What is a Military Nurse Job Description?

What is a Military Nurse?

Military Nurse

What is a Military Nurse Job Description?

Nursing is one of the most rewarding careers you will ever experience. Becoming a military nurse offers additional benefits and rewards over and above a traditional nursing career. Military nurses have more options for traveling and can actually work as medics in the field, providing an opportunity to work in a fast-paced and very unique environment. Military nursing prepares you for high-stress situations such as trauma and emergency room care.


What Is a Military Nurse Job Description?

Military nurses are medical professionals and also soldiers. While some work in hospitals on base, others work on the front lines offering medical assistance to those injured during combat. Military nurses receive specialized training. They can work under pressure and provide the best possible care with whatever tools and resources are available. Military nurses are active members of the military and often make it a lifelong career.

After discharge, many military nurses work in hospitals as emergency or trauma nurses or as paramedics and EMTs. The skills and training they receive during their military career help them to function efficiently in areas where quick-thinking and fast-action are a must. Military nurses are skilled in triage and moving patients. This combination makes them ideal for working on ambulances and as flight nurses who care for patients transport.


Military Nurse Job Duties

A military nurse performs the same duties as a non-military nurse. They care for patients, dispense medications, and work with doctors, assisting them with their duties. A military nurse works in hospitals on a military base or in small medical clinics located in areas near the front lines and all locations in between. This is where they offer the same types of medical care as a non-military nurse.

A military nurse has the skills and training to work in a military environment. They have the ability to assess, stabilize, and move patients during stressful situations while at the same time taking precautions to protect themselves and others. Additionally, military nurses can work in a stable environment as well as a hostile one. Thus, they are trained as soldiers and also have the ability to use that training while providing medical care.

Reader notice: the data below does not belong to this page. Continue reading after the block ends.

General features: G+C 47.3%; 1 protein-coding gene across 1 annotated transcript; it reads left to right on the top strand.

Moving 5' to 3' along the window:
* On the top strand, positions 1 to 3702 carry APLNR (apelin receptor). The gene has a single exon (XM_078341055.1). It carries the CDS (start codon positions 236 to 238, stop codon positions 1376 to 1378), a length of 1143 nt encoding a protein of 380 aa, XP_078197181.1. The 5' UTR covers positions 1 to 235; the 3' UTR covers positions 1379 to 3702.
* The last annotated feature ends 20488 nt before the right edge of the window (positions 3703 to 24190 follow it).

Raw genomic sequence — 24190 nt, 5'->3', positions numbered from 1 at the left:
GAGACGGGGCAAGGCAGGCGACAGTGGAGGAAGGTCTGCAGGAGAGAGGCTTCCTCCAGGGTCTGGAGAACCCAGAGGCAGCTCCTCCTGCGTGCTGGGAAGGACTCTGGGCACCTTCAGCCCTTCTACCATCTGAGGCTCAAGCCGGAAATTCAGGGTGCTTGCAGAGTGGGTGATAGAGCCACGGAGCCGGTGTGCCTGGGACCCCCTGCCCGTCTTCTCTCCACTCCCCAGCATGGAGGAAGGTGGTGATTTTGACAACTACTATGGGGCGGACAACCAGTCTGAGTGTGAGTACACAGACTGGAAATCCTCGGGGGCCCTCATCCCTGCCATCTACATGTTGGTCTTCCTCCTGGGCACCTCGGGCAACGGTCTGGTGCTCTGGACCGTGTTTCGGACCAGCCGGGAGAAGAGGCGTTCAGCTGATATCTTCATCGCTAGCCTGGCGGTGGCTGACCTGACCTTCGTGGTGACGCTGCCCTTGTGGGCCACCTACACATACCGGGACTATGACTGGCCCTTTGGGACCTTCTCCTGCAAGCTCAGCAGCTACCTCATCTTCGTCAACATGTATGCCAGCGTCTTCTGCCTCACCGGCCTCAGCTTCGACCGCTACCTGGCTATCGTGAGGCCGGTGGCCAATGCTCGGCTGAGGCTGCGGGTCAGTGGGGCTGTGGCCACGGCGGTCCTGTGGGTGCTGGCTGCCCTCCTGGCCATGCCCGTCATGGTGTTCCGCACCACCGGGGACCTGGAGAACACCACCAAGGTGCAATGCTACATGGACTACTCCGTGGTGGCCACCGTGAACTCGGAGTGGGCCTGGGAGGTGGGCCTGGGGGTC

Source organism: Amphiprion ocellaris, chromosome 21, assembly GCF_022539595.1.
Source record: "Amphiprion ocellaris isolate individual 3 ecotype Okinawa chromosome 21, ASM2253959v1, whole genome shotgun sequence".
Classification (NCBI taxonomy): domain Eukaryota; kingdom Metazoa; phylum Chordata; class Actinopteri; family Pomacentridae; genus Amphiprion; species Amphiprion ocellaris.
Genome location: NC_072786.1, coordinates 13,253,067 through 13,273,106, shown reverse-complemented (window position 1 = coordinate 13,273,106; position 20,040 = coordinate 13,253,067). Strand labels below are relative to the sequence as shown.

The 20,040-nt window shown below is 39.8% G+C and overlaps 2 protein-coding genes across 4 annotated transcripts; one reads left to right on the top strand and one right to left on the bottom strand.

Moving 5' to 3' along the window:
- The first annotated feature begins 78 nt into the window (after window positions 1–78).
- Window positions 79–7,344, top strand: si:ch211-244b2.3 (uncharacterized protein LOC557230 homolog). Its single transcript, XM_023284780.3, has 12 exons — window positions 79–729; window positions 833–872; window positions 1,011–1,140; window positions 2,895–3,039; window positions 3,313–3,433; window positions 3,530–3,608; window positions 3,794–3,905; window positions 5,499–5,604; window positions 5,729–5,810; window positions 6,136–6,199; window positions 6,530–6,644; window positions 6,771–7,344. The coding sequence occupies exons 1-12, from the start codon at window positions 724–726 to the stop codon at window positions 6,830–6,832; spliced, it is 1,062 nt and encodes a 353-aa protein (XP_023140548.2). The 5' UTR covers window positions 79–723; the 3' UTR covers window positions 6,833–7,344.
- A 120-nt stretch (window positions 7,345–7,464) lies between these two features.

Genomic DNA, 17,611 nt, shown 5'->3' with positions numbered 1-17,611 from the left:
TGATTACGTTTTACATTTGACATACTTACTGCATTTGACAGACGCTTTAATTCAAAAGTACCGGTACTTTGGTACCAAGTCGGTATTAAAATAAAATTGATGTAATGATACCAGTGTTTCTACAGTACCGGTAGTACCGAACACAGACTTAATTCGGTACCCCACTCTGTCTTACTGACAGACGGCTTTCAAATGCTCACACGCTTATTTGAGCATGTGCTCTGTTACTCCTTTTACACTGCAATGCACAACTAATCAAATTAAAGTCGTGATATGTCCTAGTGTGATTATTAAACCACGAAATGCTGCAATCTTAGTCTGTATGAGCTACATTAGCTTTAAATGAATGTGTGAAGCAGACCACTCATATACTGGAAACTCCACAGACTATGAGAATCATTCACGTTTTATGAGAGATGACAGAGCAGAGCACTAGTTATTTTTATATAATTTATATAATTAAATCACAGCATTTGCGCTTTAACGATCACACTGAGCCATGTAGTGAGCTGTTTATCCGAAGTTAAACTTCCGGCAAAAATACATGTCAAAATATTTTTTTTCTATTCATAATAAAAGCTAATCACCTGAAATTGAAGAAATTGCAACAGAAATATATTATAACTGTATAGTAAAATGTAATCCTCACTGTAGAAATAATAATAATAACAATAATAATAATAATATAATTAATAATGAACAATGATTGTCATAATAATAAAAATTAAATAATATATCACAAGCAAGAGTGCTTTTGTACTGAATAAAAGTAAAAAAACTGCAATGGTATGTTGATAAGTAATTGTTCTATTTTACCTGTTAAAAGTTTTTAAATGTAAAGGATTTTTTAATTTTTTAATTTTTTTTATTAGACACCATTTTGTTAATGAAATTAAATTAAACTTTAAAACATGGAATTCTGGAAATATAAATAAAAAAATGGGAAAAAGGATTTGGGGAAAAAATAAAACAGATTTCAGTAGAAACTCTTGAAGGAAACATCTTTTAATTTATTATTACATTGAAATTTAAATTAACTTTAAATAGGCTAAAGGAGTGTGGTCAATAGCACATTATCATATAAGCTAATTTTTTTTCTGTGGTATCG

Education Requirements

In order to become a military nurse, you must attend college and earn a nursing degree. As soon as you earn your degree and pass the licensing requirements, you can apply for a military nurse position. If you are going to school for your military training, the government will pay for your tuition and licensing costs. This includes any fees associated with taking the National Council Licensure Examination or NCLEX. If you take your training outside of the military, the government may reimburse you for your education.

Once you enlist in the military, you will need to begin officer training. The branch of military service you choose will determine where you take your training. Because you are also a soldier, you will be taught a variety of other skills. They include leadership, tactical maneuvers, and also how to thrive in a structured military environment. As part of this advanced training, you must complete many different physical exercises and stay in top physical shape. Exercise and drills are mandatory and you will be expected to excel in every area.


Salary

A military nurse on average makes approximately $74,000 per year. The basic range begins at around $59,000 a year and tops out at approximately $104,000 a year. In addition to their wages and medical expenses, military nurses receive 30 days of paid vacation each year. They also are eligible for housing stipends and free health insurance. Additionally, nurses called into combat are eligible for hazard pay due to working near a combat zone.

Becoming a military nurse is not for everyone. If nursing and the military both interest you, then a military nursing career may be for you. After 20 years of service, you can retire with full honors and a pension. You also have the option to re-enter the workforce as a civilian while keeping your military benefits. A career as a military nurse is filled with both challenges and opportunities. It’s up to you to make the most of them!


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Sandra Janowicz
Author

Keeley Jones
Registered Nurse

Carrie Sealey-Morris
Editor-in-Chief